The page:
I haven't really messed with this, but it seems like the only really valid and useful way to deal with DNG would be to "convert to linear image" AND "Embed Original Raw File." ... otherwise, it would seem that you are not gaining any compatibility advantage, because you're still relying on camera specific support. I don't think the DNG documentation is nearly explicit enough on this. I've just read the PDF titled "Introducing the Digital Negative Specification," and it does not elucidate this... Of course doing it the way I suggest has two disadvantages: double the file size (but let's ignore that, since the priority is being arcvhival) and also a potential decrease in quality by going to linear prematurely.... the truly best way would be something that DNG Converter does not offer: If you really wanted the utmost in archival, it seems you would take triple the file size hit and do the file three ways: "Preserve Raw Image," "Convert to Linear Image," and "Embed Original Raw File" all at the same time... then you would make it part of the standard for DNG-supporting readers to prefer them in that same order automatically. Am I thinking clearly?

    of course I'm totally new to DNG, and I want my position to be attacked with more useful details from others who are digging into this...

    G5 dual 2.0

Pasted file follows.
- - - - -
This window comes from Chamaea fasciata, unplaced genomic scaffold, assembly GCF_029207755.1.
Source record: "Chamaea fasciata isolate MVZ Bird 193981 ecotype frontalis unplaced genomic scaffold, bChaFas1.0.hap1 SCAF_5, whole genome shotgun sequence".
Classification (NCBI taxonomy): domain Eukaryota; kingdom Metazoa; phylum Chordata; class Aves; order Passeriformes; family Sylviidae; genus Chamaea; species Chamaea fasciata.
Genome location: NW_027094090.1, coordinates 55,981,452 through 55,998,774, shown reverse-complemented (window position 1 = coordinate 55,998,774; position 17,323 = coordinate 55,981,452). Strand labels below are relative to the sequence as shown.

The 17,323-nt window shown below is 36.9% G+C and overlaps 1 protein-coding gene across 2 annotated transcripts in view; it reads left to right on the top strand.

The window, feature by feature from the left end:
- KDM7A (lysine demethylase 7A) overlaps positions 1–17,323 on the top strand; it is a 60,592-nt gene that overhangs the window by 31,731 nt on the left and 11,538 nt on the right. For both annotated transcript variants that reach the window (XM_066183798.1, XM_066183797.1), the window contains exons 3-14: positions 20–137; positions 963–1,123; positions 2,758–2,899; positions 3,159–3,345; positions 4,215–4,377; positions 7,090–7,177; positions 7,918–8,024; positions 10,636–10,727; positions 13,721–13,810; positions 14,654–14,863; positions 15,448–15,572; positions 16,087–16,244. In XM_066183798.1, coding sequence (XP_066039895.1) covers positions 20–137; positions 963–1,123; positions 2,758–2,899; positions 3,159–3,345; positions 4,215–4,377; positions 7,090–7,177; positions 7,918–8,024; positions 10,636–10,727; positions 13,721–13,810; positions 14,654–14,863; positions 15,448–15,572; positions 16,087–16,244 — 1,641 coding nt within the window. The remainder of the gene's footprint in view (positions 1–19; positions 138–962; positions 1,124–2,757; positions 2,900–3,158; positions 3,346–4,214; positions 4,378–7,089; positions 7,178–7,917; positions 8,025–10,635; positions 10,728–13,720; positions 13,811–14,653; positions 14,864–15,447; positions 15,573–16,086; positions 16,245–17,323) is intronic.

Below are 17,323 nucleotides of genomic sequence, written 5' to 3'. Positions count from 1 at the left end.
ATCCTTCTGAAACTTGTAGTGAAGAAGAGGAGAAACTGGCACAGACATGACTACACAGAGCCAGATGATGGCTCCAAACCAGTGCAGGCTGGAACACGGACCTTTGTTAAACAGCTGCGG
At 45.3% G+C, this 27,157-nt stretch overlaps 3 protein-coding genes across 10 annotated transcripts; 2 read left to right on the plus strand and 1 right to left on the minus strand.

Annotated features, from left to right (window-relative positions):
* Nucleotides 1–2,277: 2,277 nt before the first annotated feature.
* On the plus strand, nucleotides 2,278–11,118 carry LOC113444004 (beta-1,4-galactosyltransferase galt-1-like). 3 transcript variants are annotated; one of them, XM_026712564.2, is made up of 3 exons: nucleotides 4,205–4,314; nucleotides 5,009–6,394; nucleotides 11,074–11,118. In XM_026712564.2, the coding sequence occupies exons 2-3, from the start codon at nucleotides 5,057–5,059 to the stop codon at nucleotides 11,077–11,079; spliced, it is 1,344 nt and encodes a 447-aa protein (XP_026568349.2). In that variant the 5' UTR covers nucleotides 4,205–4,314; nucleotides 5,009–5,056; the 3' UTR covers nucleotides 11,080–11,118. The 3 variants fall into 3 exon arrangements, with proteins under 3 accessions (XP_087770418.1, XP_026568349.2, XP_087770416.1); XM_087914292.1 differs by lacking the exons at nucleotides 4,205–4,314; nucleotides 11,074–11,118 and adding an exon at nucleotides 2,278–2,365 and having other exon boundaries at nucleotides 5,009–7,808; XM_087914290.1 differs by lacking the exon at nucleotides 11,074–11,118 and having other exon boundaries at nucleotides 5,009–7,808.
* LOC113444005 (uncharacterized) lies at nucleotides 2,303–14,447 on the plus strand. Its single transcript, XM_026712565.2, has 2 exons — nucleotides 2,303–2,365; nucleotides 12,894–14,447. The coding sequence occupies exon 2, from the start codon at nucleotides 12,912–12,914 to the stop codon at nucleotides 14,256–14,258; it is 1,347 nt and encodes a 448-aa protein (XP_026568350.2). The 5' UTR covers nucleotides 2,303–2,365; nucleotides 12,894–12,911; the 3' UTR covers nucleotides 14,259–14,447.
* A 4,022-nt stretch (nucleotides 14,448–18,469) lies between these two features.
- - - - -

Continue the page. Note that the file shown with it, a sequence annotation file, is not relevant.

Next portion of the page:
• Alastair Brown Level 1 Level 1 (65 points)
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    Dec 2, 2005 4:51 PM (in response to photohag)
    If a camera is supported, then DNG buys you nothing? A converted DNG file from an unsupported camera would be hugely useful, but doesn't seem to be even a remote possibility.

    The Aperture marketing material definately gave the impression that supporting DNG extended the usefulness of the product. As far as I can see, it is a complete irrelevance.
    PowerBook G4 15" 1.67 DL, Mac OS X (10.4.3), 2gb RAM
  • isometry Calculating status...
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    Dec 2, 2005 5:20 PM (in response to tjr3000)
    Just a me too post: .DNGs converted from .CR2 sourced from a Canon 20D also come out at 256x171... very frustrating. also renders them like this.

    I've seen rumors that the upcoming 10.4.4 update may bring with it improved RAW support: my fingers are crossed.
    Powermac G5 Quad, Mac OS X (10.4.3)
  • isometry Level 1 Level 1 (0 points)
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    Dec 2, 2005 5:22 PM (in response to Alastair Brown)